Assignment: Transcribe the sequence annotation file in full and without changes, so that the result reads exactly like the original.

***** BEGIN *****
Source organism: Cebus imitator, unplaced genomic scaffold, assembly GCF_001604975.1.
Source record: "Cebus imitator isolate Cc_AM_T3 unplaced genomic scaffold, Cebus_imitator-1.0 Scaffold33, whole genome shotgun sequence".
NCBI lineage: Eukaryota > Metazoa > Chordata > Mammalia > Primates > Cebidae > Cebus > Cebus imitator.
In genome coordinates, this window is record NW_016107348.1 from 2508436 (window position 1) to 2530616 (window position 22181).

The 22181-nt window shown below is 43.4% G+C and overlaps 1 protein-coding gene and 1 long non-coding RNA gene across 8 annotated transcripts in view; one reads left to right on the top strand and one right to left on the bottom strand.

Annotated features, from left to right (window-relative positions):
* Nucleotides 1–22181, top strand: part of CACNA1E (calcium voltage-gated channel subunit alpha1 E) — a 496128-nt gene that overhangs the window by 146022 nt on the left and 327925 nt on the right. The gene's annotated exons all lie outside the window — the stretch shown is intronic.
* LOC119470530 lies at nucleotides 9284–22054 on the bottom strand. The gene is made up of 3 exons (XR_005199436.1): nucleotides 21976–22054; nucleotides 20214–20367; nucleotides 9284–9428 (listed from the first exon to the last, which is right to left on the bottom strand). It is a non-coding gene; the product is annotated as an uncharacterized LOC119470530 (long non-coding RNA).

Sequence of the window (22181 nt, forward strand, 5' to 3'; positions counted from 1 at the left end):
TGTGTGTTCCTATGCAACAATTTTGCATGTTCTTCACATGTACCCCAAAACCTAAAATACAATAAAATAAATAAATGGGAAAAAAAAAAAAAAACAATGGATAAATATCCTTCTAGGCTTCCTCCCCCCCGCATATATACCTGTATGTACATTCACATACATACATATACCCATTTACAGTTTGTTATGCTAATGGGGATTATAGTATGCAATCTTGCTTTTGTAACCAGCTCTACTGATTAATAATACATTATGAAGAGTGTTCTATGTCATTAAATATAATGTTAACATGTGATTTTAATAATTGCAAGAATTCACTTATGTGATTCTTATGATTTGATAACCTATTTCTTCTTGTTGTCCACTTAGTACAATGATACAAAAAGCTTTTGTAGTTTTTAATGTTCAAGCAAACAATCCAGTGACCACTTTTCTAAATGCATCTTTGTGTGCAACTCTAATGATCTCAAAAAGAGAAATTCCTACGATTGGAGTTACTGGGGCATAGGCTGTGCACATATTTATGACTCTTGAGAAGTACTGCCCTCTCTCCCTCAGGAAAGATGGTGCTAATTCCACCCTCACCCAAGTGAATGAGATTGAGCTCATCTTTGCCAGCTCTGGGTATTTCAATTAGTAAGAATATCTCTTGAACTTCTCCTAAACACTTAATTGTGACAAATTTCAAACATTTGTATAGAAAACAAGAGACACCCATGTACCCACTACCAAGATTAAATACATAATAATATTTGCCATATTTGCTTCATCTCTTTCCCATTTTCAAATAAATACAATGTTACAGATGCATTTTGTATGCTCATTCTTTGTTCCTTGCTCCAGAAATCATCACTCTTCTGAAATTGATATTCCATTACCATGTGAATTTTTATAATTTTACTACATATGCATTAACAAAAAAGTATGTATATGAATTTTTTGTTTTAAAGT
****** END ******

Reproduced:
Source organism: Cebus imitator, unplaced genomic scaffold, assembly GCF_001604975.1.
Source record: "Cebus imitator isolate Cc_AM_T3 unplaced genomic scaffold, Cebus_imitator-1.0 Scaffold33, whole genome shotgun sequence".
NCBI lineage: Eukaryota > Metazoa > Chordata > Mammalia > Primates > Cebidae > Cebus > Cebus imitator.
In genome coordinates, this window is record NW_016107348.1 from 2508436 (window position 1) to 2530616 (window position 22181).

The 22181-nt window shown below is 43.4% G+C and overlaps 1 protein-coding gene and 1 long non-coding RNA gene across 8 annotated transcripts in view; one reads left to right on the top strand and one right to left on the bottom strand.

Annotated features, from left to right (window-relative positions):
* Nucleotides 1–22181, top strand: part of CACNA1E (calcium voltage-gated channel subunit alpha1 E) — a 496128-nt gene that overhangs the window by 146022 nt on the left and 327925 nt on the right. The gene's annotated exons all lie outside the window — the stretch shown is intronic.
* LOC119470530 lies at nucleotides 9284–22054 on the bottom strand. The gene is made up of 3 exons (XR_005199436.1): nucleotides 21976–22054; nucleotides 20214–20367; nucleotides 9284–9428 (listed from the first exon to the last, which is right to left on the bottom strand). It is a non-coding gene; the product is annotated as an uncharacterized LOC119470530 (long non-coding RNA).

Sequence of the window (22181 nt, forward strand, 5' to 3'; positions counted from 1 at the left end):
TGTGTGTTCCTATGCAACAATTTTGCATGTTCTTCACATGTACCCCAAAACCTAAAATACAATAAAATAAATAAATGGGAAAAAAAAAAAAAAACAATGGATAAATATCCTTCTAGGCTTCCTCCCCCCCGCATATATACCTGTATGTACATTCACATACATACATATACCCATTTACAGTTTGTTATGCTAATGGGGATTATAGTATGCAATCTTGCTTTTGTAACCAGCTCTACTGATTAATAATACATTATGAAGAGTGTTCTATGTCATTAAATATAATGTTAACATGTGATTTTAATAATTGCAAGAATTCACTTATGTGATTCTTATGATTTGATAACCTATTTCTTCTTGTTGTCCACTTAGTACAATGATACAAAAAGCTTTTGTAGTTTTTAATGTTCAAGCAAACAATCCAGTGACCACTTTTCTAAATGCATCTTTGTGTGCAACTCTAATGATCTCAAAAAGAGAAATTCCTACGATTGGAGTTACTGGGGCATAGGCTGTGCACATATTTATGACTCTTGAGAAGTACTGCCCTCTCTCCCTCAGGAAAGATGGTGCTAATTCCACCCTCACCCAAGTGAATGAGATTGAGCTCATCTTTGCCAGCTCTGGGTATTTCAATTAGTAAGAATATCTCTTGAACTTCTCCTAAACACTTAATTGTGACAAATTTCAAACATTTGTATAGAAAACAAGAGACACCCATGTACCCACTACCAAGATTAAATACATAATAATATTTGCCATATTTGCTTCATCTCTTTCCCATTTTCAAATAAATACAATGTTACAGATGCATTTTGTATGCTCATTCTTTGTTCCTTGCTCCAGAAATCATCACTCTTCTGAAATTGATATTCCATTACCATGTGAATTTTTATAATTTTACTACATATGCATTAACAAAAAAGTATGTATATGAATTTTTTGTTTTAAAGT